Popular Science Monthly/Volume 16/November 1879/The Inauguration of Arago's Statue


THE statue to Arago recently unveiled at Perpignan is not the first erected to that great astronomer and greater physicist. In 1867 M. Isaac Pereire, then representative of the native place of Arago in the Imperial Chamber of Deputies, erected one at his own expense at Estagel. The inauguration was accompanied by speeches delivered by the generous donor, M. Bertrand, the Perpetual Secretary of the Academy of Sciences, and others. It was stated then that Arago had supported against his own party the construction of the railways by public companies, and had been grossly abused by some of his political friends. Although a political leader, it must be said, to the glory of Arago, that he never was influenced by party considerations. He was always writing, and speaking, and voting according to the dictamina of his own judgment. These facts should be remembered, as efforts have been made, in the recent Arago celebration, to degrade him into a mere politician, which never was the case. Arago was made a member of the Provisional Government of France in February, 1848; it was owing to his personal exertion that the abolition decree was proclaimed before the convocation of the National Assembly. It is true that he was appointed in the beginning of May one of the quinquemvirs of the Executive Commission. But this Government was overthrown by the popular rising of the end of June, and from that time he abstained from taking any prominent part in politics.

Arago was not rich, his works having been mostly published in the "Annuaire du Bureau des Longitudes" without any copyright, and sold for the benefit of the Bureau, of which he was the most influential member. His paying works were all of them posthumous, and edited by M. Barras, the Perpetual Secretary of the Agricultural Society of France. The sale was not so large as anticipated, and the publisher who purchased the copyright from the inheritors failed. The sale of the "Annuaire" was so large during Arago's lifetime that the Bureau had a profit by it. Since his death it has become necessary to provide special funds for the publication of that useful work.

Arago had no salary at all as director of the Observatory. He was appointed every year by the Bureau, receiving only £200 for his membership. His other salaries were £50 as a member of the Academy of Sciences, £250 as Perpetual Secretary, and when he was lecturing on astronomy, £50. The functions of deputy and member of Municipal Council of Paris being entirely gratuitous, he was no receiver of any other public moneys. Under the republic his membership of the Assembly brought him one pound a day.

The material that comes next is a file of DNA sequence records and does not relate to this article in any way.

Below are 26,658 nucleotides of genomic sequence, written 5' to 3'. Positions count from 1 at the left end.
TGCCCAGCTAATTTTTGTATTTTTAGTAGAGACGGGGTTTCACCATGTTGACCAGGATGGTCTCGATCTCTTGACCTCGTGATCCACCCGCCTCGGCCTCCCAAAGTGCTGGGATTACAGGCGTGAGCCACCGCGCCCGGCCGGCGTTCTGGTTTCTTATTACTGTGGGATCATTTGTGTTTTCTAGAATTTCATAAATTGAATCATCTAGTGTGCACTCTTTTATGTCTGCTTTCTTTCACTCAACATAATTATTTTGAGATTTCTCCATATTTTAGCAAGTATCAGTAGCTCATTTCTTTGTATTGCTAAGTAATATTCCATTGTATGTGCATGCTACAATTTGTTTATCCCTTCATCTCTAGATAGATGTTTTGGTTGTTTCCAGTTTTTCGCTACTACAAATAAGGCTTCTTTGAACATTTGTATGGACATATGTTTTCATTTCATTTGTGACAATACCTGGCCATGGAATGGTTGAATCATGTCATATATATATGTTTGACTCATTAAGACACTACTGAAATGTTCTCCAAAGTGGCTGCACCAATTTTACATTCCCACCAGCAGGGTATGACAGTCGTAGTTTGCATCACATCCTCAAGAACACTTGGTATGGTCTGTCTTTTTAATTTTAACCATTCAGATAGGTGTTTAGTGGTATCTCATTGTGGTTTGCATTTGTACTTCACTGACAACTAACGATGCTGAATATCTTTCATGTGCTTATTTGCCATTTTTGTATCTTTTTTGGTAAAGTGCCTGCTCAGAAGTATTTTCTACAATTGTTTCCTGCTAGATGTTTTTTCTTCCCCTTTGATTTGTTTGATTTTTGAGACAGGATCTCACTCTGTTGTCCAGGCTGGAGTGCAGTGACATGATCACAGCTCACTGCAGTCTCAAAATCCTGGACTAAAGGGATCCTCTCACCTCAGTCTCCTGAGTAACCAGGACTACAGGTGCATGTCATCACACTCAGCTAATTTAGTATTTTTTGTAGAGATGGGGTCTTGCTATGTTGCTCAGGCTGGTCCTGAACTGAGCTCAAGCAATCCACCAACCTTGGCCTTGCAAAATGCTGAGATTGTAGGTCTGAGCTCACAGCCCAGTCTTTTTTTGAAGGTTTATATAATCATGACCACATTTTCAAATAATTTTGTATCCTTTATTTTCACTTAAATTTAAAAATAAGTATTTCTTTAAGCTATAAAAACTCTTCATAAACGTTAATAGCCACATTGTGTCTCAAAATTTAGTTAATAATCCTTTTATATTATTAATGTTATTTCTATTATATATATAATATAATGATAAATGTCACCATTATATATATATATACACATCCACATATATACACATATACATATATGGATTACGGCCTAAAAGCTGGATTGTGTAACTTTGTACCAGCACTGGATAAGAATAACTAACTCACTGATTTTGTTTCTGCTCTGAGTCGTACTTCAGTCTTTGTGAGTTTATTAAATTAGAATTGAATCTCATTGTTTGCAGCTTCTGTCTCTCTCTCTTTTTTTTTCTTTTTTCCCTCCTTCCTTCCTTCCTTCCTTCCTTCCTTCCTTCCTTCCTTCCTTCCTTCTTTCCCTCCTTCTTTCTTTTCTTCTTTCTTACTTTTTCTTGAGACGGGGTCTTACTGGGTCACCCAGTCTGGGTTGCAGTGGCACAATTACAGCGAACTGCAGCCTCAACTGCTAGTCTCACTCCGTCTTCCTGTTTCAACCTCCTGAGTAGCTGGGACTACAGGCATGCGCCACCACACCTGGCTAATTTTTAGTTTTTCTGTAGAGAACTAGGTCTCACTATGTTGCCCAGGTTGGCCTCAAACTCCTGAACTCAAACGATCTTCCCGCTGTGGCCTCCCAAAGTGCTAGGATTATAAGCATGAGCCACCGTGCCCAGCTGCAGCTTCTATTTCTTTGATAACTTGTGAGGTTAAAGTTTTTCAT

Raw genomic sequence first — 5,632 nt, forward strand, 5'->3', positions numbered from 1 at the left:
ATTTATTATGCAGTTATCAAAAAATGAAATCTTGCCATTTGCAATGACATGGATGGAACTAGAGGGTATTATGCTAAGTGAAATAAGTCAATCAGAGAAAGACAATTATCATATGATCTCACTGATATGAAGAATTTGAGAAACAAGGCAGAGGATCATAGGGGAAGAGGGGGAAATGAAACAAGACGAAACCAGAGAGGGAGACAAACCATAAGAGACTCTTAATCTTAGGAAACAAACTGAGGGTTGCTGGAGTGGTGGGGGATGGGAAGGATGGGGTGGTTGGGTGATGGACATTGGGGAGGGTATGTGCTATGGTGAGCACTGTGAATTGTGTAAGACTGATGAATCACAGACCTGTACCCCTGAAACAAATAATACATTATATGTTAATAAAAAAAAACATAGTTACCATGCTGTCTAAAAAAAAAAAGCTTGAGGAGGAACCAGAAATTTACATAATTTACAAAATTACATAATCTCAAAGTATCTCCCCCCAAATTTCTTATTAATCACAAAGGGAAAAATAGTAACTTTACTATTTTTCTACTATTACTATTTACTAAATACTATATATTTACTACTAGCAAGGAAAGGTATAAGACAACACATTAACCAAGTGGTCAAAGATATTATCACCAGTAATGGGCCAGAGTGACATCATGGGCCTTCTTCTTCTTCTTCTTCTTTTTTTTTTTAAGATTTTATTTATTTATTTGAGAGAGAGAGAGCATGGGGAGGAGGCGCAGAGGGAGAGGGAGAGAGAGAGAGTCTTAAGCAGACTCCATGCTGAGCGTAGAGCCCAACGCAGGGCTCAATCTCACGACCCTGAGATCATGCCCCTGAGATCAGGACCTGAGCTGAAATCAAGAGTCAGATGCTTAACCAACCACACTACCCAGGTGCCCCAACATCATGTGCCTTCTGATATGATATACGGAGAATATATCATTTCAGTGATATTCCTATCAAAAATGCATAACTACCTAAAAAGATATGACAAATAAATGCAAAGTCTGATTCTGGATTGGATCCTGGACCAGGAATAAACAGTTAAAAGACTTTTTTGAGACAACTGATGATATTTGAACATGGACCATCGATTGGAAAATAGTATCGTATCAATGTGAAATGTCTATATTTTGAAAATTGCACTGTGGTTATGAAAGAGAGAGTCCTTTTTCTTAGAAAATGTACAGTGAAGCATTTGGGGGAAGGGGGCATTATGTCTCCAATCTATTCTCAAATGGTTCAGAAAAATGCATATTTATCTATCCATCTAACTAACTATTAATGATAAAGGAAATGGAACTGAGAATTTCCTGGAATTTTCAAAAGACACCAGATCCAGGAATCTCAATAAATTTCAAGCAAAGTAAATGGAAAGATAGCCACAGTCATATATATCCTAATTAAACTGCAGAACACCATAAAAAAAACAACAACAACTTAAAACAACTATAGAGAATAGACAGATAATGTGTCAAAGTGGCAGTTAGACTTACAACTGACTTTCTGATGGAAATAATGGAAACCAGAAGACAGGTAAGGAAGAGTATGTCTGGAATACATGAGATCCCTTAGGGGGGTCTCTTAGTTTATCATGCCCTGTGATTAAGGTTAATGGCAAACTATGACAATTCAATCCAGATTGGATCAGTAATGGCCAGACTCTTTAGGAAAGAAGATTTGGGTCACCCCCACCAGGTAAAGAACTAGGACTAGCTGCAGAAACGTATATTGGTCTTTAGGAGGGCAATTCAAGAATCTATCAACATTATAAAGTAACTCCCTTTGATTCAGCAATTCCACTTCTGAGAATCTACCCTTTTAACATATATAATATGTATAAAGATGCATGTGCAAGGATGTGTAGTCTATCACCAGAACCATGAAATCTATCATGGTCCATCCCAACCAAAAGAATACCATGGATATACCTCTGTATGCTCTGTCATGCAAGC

From the eloquent éloge pronounced by M. Paul Bert at the recent inauguration, we take the following extract: "To contemplate Arago under all the aspects that may attract the admiration of posterity we must think of him as a man of science overturning the Newtonian hypothesis of the emission of light, determining the physical constitution of the sun, explaining the scintillation of the stars, the, nature of the aurora borealis, discovering magnetization by currents, the origin of the electric telegraph, extending to all bodies magnetic properties; finally, for I must limit myself to the most prominent points, indicating to the most eminent of his disciples the star still unknown and invisible, whose discovery introduced order among the perturbed planets, and which still remains the most extraordinary mark of the power of human genius. As a professor, again, before three thousand auditors at the Observatory, or in his chair as Perpetual Secretary, writing his incomparable scientific notices, or dictating, when blind, his popular astronomy, always, by speech or by pen, marvelous for his clearness, his accuracy, his power and fullness, elevating all he touched, returning to the astonished inventor his discovery developed and fertilized, sowing broadcast his ideas, and rejoicing when others, friends or foes, were enriched by the precious fruits of his genius. As a scientific historian he excelled Condorcet, equaled Cuvier and Fontenelle, and was characterized above all others by his eagerness to give every one his due, and his jealous love of justice. As an orator he carried into the tribune the vigor and clearness of the scientific chair, vivified by the emotions of master-spirits, and dominating the assembly by his lofty stature, with his beautiful southern head, and his eye full of fire. He was a man, in fact, in whom the will to act was united with the consciousness of power, an intelligence marvelously comprehensive and powerfully creative, so bold and yet so prudent at times that it never committed an error that required to be retracted. Of an ardent but loyal nature, ready for power, but incapable of hatred, and thirsting for justice, a heart sensitive and valiant, sometimes drawn, says a contemporary, to show itself severe to the strong in order to support the weak; a soul austere but a brow serene; a father and citizen worthy of the ancient legends, and able, like Carnot, on quitting life to bear the noble witness, 'My hands are clean and my heart pure.' From the extent of the sketch you may judge what will be the nature of the picture."—Nature.